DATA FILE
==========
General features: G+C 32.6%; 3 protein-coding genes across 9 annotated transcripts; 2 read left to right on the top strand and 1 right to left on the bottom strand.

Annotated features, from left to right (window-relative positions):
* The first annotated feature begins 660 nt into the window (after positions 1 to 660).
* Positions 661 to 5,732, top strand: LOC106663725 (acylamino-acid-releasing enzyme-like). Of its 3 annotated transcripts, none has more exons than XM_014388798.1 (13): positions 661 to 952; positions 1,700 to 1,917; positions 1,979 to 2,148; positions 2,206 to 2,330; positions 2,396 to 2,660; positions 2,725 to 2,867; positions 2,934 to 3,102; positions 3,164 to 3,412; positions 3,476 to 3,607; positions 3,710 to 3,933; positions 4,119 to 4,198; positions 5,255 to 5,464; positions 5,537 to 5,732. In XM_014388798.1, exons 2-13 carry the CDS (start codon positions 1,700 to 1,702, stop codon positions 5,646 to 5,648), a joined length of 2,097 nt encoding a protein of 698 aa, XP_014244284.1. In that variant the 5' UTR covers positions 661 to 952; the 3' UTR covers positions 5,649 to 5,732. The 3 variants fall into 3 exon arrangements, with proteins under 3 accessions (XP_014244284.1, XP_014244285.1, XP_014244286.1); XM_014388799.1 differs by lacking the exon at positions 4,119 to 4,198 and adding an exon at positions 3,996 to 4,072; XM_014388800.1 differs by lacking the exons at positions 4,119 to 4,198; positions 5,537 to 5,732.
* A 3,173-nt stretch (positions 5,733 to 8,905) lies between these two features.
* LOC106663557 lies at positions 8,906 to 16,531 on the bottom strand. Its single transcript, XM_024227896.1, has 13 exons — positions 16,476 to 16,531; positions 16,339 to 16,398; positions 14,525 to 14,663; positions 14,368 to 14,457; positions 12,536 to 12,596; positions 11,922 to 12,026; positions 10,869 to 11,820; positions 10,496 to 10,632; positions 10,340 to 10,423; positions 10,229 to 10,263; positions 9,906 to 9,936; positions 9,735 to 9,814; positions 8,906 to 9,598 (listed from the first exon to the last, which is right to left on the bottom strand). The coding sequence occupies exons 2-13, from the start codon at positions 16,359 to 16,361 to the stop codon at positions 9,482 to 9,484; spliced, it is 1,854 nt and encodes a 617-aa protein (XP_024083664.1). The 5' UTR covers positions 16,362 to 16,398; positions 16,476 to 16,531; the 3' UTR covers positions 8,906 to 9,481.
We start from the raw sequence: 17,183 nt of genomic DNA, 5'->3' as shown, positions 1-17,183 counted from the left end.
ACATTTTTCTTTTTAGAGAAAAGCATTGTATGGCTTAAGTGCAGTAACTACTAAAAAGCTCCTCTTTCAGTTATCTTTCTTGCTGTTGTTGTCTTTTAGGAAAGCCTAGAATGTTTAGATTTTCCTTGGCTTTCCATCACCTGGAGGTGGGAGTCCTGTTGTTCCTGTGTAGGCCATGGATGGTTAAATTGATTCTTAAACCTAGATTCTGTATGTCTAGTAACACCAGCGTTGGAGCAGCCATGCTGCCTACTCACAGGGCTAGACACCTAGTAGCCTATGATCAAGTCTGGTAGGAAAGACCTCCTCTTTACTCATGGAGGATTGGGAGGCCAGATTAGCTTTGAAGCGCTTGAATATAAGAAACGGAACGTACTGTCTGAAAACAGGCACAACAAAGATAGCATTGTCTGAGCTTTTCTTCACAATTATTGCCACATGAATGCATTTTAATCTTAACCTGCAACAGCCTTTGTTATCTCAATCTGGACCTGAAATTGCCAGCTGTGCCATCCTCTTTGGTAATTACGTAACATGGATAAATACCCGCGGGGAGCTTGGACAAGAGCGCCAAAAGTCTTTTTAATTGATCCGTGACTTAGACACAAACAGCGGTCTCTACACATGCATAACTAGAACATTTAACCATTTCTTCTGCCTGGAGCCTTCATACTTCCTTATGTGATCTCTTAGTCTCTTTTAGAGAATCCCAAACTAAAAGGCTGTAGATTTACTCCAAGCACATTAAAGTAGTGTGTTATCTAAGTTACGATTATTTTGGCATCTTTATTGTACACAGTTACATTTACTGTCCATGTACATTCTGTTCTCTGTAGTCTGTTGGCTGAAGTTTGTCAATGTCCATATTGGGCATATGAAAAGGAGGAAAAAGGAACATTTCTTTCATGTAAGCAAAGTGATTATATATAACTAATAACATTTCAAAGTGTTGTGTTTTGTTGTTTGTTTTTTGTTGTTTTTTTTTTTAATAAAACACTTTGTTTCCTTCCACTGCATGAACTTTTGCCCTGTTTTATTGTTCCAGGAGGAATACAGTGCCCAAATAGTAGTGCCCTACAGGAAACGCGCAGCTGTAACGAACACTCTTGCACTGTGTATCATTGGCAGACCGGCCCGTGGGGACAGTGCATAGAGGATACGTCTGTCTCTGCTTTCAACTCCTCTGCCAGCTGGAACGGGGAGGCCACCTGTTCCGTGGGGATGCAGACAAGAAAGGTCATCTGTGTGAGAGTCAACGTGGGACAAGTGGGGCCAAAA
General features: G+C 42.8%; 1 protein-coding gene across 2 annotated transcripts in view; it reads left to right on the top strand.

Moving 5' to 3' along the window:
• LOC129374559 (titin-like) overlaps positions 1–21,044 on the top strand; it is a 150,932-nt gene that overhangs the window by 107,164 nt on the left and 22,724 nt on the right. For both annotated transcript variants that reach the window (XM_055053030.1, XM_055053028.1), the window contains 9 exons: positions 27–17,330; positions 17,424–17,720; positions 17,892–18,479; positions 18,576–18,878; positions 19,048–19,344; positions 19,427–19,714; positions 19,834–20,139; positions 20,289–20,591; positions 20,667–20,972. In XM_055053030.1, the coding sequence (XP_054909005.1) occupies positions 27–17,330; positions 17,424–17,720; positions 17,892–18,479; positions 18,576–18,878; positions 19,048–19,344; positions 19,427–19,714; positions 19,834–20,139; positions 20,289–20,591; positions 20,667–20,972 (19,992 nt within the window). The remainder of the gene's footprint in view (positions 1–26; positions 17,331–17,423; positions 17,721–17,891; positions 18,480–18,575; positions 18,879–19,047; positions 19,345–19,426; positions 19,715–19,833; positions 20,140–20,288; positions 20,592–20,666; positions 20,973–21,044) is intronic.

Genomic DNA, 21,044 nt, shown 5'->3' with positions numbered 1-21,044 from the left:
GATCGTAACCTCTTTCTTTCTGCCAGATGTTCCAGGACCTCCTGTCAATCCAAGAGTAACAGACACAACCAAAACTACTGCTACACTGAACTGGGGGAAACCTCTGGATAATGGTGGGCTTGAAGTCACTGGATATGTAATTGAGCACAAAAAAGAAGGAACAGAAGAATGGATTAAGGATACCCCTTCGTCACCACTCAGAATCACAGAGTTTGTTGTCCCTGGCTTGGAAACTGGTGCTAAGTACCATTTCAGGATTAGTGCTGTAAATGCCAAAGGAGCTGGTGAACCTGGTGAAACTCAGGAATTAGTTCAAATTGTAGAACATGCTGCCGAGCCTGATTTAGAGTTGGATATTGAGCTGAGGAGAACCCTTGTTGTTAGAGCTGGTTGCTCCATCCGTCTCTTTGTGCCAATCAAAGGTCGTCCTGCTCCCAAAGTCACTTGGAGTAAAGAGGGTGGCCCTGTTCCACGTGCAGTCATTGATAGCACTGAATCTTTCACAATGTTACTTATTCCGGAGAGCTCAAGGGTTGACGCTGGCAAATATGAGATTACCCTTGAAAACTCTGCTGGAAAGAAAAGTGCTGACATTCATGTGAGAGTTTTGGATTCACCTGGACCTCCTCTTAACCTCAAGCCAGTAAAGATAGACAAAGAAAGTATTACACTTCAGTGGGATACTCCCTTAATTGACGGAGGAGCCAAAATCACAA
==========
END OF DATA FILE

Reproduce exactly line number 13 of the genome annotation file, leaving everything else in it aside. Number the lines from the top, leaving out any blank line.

GATCGTAACCTCTTTCTTTCTGCCAGATGTTCCAGGACCTCCTGTCAATCCAAGAGTAACAGACACAACCAAAACTACTGCTACACTGAACTGGGGGAAACCTCTGGATAATGGTGGGCTTGAAGTCACTGGATATGTAATTGAGCACAAAAAAGAAGGAACAGAAGAATGGATTAAGGATACCCCTTCGTCACCACTCAGAATCACAGAGTTTGTTGTCCCTGGCTTGGAAACTGGTGCTAAGTACCATTTCAGGATTAGTGCTGTAAATGCCAAAGGAGCTGGTGAACCTGGTGAAACTCAGGAATTAGTTCAAATTGTAGAACATGCTGCCGAGCCTGATTTAGAGTTGGATATTGAGCTGAGGAGAACCCTTGTTGTTAGAGCTGGTTGCTCCATCCGTCTCTTTGTGCCAATCAAAGGTCGTCCTGCTCCCAAAGTCACTTGGAGTAAAGAGGGTGGCCCTGTTCCACGTGCAGTCATTGATAGCACTGAATCTTTCACAATGTTACTTATTCCGGAGAGCTCAAGGGTTGACGCTGGCAAATATGAGATTACCCTTGAAAACTCTGCTGGAAAGAAAAGTGCTGACATTCATGTGAGAGTTTTGGATTCACCTGGACCTCCTCTTAACCTCAAGCCAGTAAAGATAGACAAAGAAAGTATTACACTTCAGTGGGATACTCCCTTAATTGACGGAGGAGCCAAAATCACAA